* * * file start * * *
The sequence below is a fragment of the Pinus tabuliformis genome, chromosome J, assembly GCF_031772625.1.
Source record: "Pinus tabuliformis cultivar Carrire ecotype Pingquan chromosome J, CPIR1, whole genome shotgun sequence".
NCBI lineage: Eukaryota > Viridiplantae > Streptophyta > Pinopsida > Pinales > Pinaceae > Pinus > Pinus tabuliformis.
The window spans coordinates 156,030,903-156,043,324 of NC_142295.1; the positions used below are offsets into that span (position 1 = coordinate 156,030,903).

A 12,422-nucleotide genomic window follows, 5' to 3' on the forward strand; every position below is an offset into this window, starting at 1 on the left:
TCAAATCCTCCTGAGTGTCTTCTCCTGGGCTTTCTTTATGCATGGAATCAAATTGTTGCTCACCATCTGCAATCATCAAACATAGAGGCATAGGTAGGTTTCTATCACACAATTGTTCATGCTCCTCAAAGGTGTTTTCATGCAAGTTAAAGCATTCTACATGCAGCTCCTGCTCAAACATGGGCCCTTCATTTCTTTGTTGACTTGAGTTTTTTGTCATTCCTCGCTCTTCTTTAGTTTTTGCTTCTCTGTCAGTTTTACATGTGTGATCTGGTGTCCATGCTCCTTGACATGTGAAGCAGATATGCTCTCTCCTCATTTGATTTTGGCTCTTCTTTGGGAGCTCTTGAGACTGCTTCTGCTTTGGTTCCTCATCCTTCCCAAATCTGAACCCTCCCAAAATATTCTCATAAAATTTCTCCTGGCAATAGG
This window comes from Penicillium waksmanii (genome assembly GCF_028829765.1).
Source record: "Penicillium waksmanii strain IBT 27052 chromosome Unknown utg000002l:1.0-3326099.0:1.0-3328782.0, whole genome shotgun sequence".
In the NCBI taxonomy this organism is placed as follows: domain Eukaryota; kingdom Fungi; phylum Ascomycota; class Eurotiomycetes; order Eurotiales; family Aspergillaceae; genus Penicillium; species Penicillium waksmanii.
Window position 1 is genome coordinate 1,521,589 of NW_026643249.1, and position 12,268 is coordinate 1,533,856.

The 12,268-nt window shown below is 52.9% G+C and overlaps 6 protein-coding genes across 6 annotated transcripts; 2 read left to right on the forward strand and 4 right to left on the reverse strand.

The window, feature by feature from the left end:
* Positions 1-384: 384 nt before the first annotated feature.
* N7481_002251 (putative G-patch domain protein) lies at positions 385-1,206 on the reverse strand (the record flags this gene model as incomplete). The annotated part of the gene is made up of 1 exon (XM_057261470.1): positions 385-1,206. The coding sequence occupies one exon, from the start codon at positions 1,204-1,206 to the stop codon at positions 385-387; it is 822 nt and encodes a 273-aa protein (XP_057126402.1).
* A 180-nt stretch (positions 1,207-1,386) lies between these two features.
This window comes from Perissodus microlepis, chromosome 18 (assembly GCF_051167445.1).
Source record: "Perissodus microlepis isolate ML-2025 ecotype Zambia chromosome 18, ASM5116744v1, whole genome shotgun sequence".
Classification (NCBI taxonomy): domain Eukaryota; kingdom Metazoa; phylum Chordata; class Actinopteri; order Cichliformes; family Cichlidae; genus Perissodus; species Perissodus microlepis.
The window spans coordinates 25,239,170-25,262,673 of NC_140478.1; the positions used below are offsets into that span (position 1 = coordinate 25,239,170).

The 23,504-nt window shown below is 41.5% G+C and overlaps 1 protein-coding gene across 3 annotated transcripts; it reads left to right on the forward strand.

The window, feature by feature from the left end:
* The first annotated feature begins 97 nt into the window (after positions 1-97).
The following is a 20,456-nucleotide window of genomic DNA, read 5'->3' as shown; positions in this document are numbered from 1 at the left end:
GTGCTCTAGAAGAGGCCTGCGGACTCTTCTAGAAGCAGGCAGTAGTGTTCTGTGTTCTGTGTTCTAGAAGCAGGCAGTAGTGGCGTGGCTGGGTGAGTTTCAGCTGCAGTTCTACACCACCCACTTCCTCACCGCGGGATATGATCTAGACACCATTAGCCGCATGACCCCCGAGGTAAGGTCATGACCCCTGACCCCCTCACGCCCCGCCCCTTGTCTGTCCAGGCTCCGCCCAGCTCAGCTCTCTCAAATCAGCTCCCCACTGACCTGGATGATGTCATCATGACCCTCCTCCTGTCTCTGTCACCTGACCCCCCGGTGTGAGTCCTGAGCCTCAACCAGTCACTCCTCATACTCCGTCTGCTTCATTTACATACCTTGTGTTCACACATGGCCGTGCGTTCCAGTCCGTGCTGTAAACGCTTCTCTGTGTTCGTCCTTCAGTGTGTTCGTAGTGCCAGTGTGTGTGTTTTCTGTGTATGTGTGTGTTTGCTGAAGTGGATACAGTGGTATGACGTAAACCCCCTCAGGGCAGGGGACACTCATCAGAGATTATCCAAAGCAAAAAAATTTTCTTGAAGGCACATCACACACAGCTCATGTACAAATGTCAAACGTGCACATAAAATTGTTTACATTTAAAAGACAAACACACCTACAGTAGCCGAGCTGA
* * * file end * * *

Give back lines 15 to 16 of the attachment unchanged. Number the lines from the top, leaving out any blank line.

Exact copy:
* A 180-nt stretch (positions 1,207-1,386) lies between these two features.
This window comes from Perissodus microlepis, chromosome 18 (assembly GCF_051167445.1).